Big in Japan is the debut song by Alphaville, a famous German band singing in English. The accompaniment is based on pentatonic notes, which adds an “Asian” character to the song. The text is rather confusing in content, not very clear and, as one would expect, has a hidden meaning.
History of creation
The author of the song is the creator of the Alphaville band Marian Gold. Although the song was released in 1984, it was written by him long before that – in 1978. A lot of facts have survived to this day about how the single was created and how the verses were written for it, what the author felt at the same time. However, when the song was released, it immediately became a hit in many countries – for example, it was very popular in Germany, Switzerland, the USSR and even the USA. And, of course, in Japan.
As Marian Gold himself said, the idea to write just such a song came to his mind when he went to a meeting with David Bowie, who came to Berlin during these years. On the way, he bought a record from the British punk band Big in Japan in a store. It was this name that served as the title for the future song. Perhaps some other impressions and memories were connected with this visit, which we do not know about.
The video for the song was directed by Dieter Mayer from the old but still famous band Yello. The role of the Japanese woman in the video went to his wife. The time of the release of the video coincides with the release of the first album of the Alphaville group, which brought the group success. The group itself was quite peculiar, for example, they gave their first concert only nine years after the release of their first album, in 1993.
The meaning of the song
Initially, the meaning of the song was voiced by Martin Gold himself as that you can be nobody in the environment where you live, but somewhere else, in another world, for example, in Japan, you can be big and cool. The phrase “Big in Japan” applied to many bands. At that time, in Japan, almost any European album released was very popular and scattered in large numbers, and concerts gathered a lot of fans. At the same time, the group itself in Europe or the USA could be completely unknown and not popular.
However, the lyrics of the song tell us about a girl in a winter city on the street, and the girl regrets something that her boyfriend did to her. Before us appears the atmosphere of the night streets, neon lights and shop windows, past which snow falls and falls on her hair. The chorus is about Japan, where the sea is warm and blue, the sky is clear and everything is fine there if you are cool there. All you need to achieve this is to pay, and the girl will sleep next to you.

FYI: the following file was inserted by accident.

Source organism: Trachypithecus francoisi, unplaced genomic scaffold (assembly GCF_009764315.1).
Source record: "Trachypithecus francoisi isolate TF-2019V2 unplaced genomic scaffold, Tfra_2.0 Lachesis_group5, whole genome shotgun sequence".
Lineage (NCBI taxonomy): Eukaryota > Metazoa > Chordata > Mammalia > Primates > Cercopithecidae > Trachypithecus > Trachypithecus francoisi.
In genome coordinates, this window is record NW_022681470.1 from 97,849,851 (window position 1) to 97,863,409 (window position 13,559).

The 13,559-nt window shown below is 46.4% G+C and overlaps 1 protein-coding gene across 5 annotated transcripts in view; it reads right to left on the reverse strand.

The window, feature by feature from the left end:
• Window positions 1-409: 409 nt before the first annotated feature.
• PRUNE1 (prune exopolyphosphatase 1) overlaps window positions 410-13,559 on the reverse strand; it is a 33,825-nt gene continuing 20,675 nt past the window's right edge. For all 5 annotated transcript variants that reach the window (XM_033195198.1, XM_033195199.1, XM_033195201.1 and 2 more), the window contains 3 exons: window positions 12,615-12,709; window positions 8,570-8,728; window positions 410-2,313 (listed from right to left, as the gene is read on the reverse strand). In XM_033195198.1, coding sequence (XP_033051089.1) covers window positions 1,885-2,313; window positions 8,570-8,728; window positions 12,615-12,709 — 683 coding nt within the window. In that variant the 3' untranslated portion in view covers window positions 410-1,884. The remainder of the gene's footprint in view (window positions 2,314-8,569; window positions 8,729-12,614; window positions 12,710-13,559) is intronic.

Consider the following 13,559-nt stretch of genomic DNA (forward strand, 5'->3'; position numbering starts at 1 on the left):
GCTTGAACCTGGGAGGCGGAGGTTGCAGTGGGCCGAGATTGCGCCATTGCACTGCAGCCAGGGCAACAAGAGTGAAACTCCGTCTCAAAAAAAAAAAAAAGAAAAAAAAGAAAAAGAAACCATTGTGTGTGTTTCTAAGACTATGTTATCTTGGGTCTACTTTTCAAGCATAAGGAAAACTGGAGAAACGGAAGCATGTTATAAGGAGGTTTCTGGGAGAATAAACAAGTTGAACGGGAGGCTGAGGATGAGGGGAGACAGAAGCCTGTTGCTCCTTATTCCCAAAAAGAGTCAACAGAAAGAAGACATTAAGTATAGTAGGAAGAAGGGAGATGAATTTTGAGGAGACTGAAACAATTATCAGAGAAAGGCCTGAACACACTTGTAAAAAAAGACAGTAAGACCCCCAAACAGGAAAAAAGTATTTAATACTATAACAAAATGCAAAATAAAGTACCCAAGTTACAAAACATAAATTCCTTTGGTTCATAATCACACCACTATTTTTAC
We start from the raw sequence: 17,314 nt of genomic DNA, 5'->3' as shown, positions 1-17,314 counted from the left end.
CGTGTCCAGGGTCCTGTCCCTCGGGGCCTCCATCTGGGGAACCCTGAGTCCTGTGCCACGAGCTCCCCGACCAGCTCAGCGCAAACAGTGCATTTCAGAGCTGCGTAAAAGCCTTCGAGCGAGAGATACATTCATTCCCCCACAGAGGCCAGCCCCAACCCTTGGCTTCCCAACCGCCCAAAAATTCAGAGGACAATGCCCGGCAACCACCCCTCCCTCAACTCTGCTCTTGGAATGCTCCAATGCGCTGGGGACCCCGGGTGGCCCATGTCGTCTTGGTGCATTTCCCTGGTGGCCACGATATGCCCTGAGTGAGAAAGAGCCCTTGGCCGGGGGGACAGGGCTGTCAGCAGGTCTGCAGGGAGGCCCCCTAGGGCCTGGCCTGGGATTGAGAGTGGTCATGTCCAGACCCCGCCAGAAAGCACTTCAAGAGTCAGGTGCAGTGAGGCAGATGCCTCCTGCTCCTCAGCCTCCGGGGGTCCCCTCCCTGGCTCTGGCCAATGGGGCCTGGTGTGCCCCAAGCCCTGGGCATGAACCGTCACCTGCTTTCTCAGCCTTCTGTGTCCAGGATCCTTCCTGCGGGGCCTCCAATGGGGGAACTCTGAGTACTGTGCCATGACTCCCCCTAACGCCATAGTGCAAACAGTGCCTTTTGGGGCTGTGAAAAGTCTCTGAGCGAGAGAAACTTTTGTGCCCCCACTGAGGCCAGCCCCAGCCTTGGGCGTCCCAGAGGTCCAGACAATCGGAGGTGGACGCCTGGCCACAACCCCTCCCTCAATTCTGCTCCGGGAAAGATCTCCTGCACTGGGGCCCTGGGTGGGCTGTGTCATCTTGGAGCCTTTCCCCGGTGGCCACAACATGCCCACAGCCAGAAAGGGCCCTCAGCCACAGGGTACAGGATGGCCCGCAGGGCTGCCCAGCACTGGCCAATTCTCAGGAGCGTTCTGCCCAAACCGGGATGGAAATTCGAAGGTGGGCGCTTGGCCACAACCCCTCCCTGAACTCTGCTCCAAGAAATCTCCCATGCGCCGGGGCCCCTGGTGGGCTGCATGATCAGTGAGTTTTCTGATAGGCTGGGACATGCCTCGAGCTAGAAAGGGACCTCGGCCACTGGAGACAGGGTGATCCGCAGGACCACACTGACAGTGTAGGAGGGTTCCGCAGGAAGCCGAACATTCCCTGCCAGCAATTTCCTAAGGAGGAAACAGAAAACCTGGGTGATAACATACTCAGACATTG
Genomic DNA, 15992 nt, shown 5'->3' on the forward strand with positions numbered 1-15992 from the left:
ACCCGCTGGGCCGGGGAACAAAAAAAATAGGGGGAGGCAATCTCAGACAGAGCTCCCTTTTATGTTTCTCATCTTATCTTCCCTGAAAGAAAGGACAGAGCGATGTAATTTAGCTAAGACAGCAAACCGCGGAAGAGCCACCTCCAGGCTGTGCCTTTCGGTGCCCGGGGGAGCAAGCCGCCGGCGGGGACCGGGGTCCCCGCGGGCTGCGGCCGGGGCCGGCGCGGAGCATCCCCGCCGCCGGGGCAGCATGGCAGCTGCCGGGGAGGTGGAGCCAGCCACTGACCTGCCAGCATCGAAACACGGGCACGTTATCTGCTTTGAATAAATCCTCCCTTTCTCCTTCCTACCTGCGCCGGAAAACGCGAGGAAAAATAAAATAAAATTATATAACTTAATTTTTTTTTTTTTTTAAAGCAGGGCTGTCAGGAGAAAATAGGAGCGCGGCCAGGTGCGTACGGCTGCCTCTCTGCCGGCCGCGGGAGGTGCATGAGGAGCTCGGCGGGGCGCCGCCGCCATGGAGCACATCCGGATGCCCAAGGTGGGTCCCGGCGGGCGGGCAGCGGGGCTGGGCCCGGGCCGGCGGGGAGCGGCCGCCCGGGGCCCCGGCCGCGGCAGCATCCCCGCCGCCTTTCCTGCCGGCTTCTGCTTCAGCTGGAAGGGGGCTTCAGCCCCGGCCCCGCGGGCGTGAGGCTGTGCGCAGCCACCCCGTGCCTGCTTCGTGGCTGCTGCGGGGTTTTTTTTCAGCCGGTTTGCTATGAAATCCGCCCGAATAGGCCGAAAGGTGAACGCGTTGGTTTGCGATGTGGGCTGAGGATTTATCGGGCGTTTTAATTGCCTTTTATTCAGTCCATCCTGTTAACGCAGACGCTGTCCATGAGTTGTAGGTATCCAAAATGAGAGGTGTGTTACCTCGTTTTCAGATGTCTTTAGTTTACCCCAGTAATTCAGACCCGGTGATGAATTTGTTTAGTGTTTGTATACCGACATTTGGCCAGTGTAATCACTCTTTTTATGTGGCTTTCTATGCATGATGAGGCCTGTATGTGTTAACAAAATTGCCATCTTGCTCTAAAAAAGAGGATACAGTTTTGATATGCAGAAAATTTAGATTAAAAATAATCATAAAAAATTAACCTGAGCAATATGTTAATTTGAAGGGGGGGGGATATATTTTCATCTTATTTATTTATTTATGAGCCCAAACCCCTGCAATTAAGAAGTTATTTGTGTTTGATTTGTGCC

Later, Martin Gold, already in 1998, said that the song had a slightly different meaning. The song is about a couple who dream of getting rid of drug addiction. This is exactly what is reflected in the song’s lyrics, and the very contrast between the unfriendly night city streets and the distant, warm, but inaccessible Japan that appears in the chorus speaks of this. He said that only two people understood the real meaning of the song – Lloyd, a member of the group, and publisher Andy Budde. The theme of drug addiction in the song is emphasized by the mention of a certain “Zoo”, where you can stay or leave here. The Zoo metro station in Berlin at that time was a place of accumulation of a huge number of drug addicts who came there for a dose, some for some other reason.
Interpretation of some lines
Crystal bits of snowflakes
All around my head and in the wind
I had no illusions
That I’d ever find a glimpse
Of summer’s heatwaves in your eyes
You did what you did to me
It’s talking about the city in winter and that in your eyes I don’t see summer warmth, but I want to see it, and that you did something to me in the past.
When you’re big in Japan tonight
Big in Japan, be tight
Big in Japan, the eastern sea’s so blue
Big in Japan, alright
Pay then I’ll sleep by your side
Things are easy when you’re big in Japan
When you’re big in Japan
Chorus of the song. It says that when you’re cool in Japan tonight, everything is fine, and if you just pay to have me by your side, it’s so easy if you’re cool in Japan!
Neon on my naked skin, passing silhouettes
Of strange illuminated mannequins
Shall I stay here at the zoo
Or should I go and change my point of view
For other ugly scenes
You did what you did to me
Second verse, beginning. It conveys the atmosphere of neon lights on naked skin, passing silhouettes and mannequins in strange lighting, and also mentions a “zoo”. The girl is faced with the choice of whether to stay here, near the “zoo”, or change her point of view for the sake of “other ugly scenes.” And again there is regret about what you did to me.
“Zoo” – a subway station in Berlin, a major transport hub, you can say – the station. The fact is that the subway in Berlin often comes to the surface or is located shallowly, so it is even called the “electric train” here. There is a large covered platform here, and outside there is a square. Around the covered platform there is a gallery with a canopy along which various shops and showcases are located. At night, indeed, all this creates a very similar picture to what is described in the song.